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11 March 2020
Salary received in India by a non-resident for services rendered overseas not taxable in India
Salary received in India for the services rendered outside India could be claimed as exempt (under the DTAA) in India if the salary is taxed outside India
Facts of the case:
The taxpayer is an individual employed with M/s General Electric International Inc. in India (GEII India) and was seconded to GEII Australia in 2014.
He stayed in India for 151 days and left India for employment on 30 August 2014. Accordingly, he qualified as a non-resident for India tax purposes for the year 2014-15.
The taxpayer filed his return of income for the said year including only salary received for the period 01 April 2014 to 30 August 2014. The salary paid in India (for the services rendered in Australia) for the period 31 August 2014 to 31 March 2015 was claimed as not taxable by virtue of the provisions of Article 15(1) of the Double Taxation Avoidance Agreement (DTAA) between India and Australia.
Since the salary for the relevant period, i.e. 31 August 2014 to 31 March 2015 was received by the taxpayer in India, the Assessing Officer (AO) had included the same as income taxable in India.
The Commissioner of Income-tax (Appeals) upheld the order of the AO, further to which the taxpayer preferred the appeal before the Tribunal.
Issue before the Tribunal:
Whether the salary received into the India bank account by the taxpayer for services rendered in Australia could be subjected to tax in India?
Ruling of the Tribunal:
The Tribunal ruled that the salary in contention was not taxable in India on account of the following:
- Salary income could be deemed to accrue or arise in India only if it is earned in India in respect of services rendered in India1;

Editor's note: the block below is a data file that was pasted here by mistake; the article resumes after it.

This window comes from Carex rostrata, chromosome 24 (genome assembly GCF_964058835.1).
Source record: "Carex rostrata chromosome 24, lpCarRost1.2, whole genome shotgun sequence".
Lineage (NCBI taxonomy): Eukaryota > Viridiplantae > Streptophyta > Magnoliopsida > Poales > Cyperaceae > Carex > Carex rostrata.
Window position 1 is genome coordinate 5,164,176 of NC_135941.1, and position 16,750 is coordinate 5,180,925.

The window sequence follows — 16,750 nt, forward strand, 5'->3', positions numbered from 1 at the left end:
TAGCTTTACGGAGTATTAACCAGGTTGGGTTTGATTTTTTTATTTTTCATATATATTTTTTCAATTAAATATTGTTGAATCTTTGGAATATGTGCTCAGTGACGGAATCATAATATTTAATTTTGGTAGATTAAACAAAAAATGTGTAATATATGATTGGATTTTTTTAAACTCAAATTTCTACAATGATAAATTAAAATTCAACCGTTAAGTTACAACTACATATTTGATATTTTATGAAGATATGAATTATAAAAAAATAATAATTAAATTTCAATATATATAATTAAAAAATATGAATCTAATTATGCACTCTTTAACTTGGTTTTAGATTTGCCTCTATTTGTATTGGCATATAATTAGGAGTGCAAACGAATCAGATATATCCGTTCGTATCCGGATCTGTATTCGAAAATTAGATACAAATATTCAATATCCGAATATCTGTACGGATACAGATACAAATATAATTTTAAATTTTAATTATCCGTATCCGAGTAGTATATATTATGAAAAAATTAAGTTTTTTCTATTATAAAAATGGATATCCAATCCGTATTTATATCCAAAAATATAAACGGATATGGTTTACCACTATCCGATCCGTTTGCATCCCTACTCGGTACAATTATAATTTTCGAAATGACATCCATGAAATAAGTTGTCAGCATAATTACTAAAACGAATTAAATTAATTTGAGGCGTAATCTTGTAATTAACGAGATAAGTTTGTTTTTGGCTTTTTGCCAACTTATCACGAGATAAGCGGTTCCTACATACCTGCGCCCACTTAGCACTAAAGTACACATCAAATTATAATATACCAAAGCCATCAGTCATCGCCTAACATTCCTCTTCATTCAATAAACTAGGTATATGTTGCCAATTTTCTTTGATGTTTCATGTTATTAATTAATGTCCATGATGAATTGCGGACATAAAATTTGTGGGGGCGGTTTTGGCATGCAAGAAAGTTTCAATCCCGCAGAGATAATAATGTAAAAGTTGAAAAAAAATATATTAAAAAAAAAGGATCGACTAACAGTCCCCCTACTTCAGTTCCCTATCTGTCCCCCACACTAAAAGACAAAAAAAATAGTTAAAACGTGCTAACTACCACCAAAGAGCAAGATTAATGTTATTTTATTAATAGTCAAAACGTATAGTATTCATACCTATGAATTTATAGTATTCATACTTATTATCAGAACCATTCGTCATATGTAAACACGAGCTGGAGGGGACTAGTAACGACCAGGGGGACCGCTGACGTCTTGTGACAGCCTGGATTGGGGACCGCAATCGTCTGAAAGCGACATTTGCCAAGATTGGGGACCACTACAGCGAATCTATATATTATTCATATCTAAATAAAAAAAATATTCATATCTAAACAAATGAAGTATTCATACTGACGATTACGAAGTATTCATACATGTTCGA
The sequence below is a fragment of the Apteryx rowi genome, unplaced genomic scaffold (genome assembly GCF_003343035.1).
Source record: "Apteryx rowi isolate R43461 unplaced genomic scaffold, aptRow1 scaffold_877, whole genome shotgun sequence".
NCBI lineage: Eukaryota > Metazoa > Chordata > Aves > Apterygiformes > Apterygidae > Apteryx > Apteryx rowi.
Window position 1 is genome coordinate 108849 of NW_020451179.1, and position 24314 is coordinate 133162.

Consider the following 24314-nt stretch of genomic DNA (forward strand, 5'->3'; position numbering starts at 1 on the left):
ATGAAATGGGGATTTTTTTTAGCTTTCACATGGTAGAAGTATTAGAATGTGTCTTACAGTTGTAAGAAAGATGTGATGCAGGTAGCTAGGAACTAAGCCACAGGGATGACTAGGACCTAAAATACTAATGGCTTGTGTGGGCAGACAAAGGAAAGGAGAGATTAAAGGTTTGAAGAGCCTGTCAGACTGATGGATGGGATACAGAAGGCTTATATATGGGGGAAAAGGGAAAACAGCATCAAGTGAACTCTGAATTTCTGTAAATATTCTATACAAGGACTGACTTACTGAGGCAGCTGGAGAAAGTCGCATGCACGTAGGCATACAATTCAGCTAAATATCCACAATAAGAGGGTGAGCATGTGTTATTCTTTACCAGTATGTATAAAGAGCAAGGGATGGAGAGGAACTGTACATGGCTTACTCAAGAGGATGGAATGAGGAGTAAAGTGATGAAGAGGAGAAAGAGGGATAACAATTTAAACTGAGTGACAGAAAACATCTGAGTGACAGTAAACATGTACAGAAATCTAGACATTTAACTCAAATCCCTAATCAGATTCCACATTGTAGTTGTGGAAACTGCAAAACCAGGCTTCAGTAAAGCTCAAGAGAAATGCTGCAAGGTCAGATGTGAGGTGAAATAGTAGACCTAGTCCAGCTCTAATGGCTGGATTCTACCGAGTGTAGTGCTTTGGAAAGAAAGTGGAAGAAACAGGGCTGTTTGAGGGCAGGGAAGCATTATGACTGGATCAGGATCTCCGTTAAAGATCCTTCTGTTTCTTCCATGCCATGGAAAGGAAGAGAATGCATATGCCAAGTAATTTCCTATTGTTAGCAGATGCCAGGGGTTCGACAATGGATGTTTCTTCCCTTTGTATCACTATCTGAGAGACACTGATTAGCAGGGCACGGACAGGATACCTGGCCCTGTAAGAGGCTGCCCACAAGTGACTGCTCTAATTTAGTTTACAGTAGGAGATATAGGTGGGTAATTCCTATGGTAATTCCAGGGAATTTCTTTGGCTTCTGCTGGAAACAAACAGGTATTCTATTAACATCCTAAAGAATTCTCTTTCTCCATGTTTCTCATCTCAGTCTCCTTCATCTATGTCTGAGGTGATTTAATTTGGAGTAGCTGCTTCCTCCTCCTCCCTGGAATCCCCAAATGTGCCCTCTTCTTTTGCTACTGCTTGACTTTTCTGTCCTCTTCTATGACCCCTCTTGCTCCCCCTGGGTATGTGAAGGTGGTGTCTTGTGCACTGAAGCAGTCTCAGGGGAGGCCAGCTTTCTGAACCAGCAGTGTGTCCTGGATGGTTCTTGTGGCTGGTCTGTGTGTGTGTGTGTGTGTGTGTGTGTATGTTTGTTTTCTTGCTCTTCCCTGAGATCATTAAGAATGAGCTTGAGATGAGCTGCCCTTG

- Based on a combined reading of Article-1 and Article-15 of the DTAA, it can be concluded that treaty benefit shall be applicable to persons who are residents of India as well as Australia;
- Article 15 of India-Australia DTAA categorically mentions that salary income (for the period of services rendered in Australia) shall be taxable only in Australia in case of an individual who is a resident of Australia;
- The taxpayer’s case is factually distinguishable from the ruling relied on by the Revenue.
- The issue in dispute is covered by the rulings of various High Courts234 as well as the CBDT circular5 on taxation of salary received by a non-resident seafarer.
The above ruling reaffirms that salary received in India by a non-resident for services rendered overseas is not taxable in India and clears the ambiguity on taxation of such salary income.
1Section 9(1) (ii) of the Act
2DIT (IT) Vs. Prahlad Vijendra Rao, 198 Taxman 551
3CIT Vs. Avtar Singh Wadhwan  247 ITR 260(Bom)
4Sumanabandhyopadhyay & Anr Vs. DDIT (IT) TS-281-H.C.-2017 (Cal)
5Circular No. 13/2017 dt. 11.04.2017
4 February 2020
Compensation pursuant to non-compete / non-disclosure agreement is not taxable
Compensation for non-competing/ non- disclosure is non-taxable capital receipt as it is neither intended to compensate for loss of employment nor is it in lieu of salary